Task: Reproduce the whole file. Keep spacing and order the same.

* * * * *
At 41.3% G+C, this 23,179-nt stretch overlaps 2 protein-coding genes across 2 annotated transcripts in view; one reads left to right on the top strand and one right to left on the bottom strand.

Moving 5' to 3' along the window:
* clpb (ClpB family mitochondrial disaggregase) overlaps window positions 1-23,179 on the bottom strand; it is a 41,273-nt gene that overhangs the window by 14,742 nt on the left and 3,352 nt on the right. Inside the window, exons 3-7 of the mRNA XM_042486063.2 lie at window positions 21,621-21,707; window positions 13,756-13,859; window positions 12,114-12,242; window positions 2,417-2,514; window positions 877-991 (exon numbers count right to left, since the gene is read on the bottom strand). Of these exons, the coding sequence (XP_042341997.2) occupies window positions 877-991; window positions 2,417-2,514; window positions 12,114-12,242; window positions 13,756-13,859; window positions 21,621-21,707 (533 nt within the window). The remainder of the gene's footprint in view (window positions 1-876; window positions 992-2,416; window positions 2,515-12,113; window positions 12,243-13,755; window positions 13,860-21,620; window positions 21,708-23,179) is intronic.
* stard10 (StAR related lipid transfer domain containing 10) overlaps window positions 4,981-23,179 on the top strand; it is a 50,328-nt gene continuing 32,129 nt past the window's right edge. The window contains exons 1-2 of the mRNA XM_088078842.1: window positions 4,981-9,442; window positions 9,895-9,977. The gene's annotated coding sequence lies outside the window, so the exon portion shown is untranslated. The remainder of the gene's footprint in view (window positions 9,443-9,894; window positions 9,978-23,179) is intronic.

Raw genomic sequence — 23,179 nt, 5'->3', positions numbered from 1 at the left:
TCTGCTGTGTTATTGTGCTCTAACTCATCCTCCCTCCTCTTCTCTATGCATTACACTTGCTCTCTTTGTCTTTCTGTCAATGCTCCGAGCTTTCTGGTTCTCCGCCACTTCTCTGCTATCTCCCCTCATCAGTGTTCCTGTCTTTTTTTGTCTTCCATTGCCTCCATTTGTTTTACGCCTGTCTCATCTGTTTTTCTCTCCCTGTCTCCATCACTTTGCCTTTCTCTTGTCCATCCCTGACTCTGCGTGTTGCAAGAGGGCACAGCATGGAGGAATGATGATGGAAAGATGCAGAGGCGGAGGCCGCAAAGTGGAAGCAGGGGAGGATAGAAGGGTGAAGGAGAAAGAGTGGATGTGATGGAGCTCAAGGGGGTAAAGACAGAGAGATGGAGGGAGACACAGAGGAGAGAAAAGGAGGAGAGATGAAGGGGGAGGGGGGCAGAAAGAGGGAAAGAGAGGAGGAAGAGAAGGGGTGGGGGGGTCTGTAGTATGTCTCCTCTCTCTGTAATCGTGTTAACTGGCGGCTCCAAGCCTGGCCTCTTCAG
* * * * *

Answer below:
At 41.3% G+C, this 23,179-nt stretch overlaps 2 protein-coding genes across 2 annotated transcripts in view; one reads left to right on the top strand and one right to left on the bottom strand.

Moving 5' to 3' along the window:
* clpb (ClpB family mitochondrial disaggregase) overlaps window positions 1-23,179 on the bottom strand; it is a 41,273-nt gene that overhangs the window by 14,742 nt on the left and 3,352 nt on the right. Inside the window, exons 3-7 of the mRNA XM_042486063.2 lie at window positions 21,621-21,707; window positions 13,756-13,859; window positions 12,114-12,242; window positions 2,417-2,514; window positions 877-991 (exon numbers count right to left, since the gene is read on the bottom strand). Of these exons, the coding sequence (XP_042341997.2) occupies window positions 877-991; window positions 2,417-2,514; window positions 12,114-12,242; window positions 13,756-13,859; window positions 21,621-21,707 (533 nt within the window). The remainder of the gene's footprint in view (window positions 1-876; window positions 992-2,416; window positions 2,515-12,113; window positions 12,243-13,755; window positions 13,860-21,620; window positions 21,708-23,179) is intronic.
* stard10 (StAR related lipid transfer domain containing 10) overlaps window positions 4,981-23,179 on the top strand; it is a 50,328-nt gene continuing 32,129 nt past the window's right edge. The window contains exons 1-2 of the mRNA XM_088078842.1: window positions 4,981-9,442; window positions 9,895-9,977. The gene's annotated coding sequence lies outside the window, so the exon portion shown is untranslated. The remainder of the gene's footprint in view (window positions 9,443-9,894; window positions 9,978-23,179) is intronic.

Raw genomic sequence — 23,179 nt, 5'->3', positions numbered from 1 at the left:
TCTGCTGTGTTATTGTGCTCTAACTCATCCTCCCTCCTCTTCTCTATGCATTACACTTGCTCTCTTTGTCTTTCTGTCAATGCTCCGAGCTTTCTGGTTCTCCGCCACTTCTCTGCTATCTCCCCTCATCAGTGTTCCTGTCTTTTTTTGTCTTCCATTGCCTCCATTTGTTTTACGCCTGTCTCATCTGTTTTTCTCTCCCTGTCTCCATCACTTTGCCTTTCTCTTGTCCATCCCTGACTCTGCGTGTTGCAAGAGGGCACAGCATGGAGGAATGATGATGGAAAGATGCAGAGGCGGAGGCCGCAAAGTGGAAGCAGGGGAGGATAGAAGGGTGAAGGAGAAAGAGTGGATGTGATGGAGCTCAAGGGGGTAAAGACAGAGAGATGGAGGGAGACACAGAGGAGAGAAAAGGAGGAGAGATGAAGGGGGAGGGGGGCAGAAAGAGGGAAAGAGAGGAGGAAGAGAAGGGGTGGGGGGGTCTGTAGTATGTCTCCTCTCTCTGTAATCGTGTTAACTGGCGGCTCCAAGCCTGGCCTCTTCAG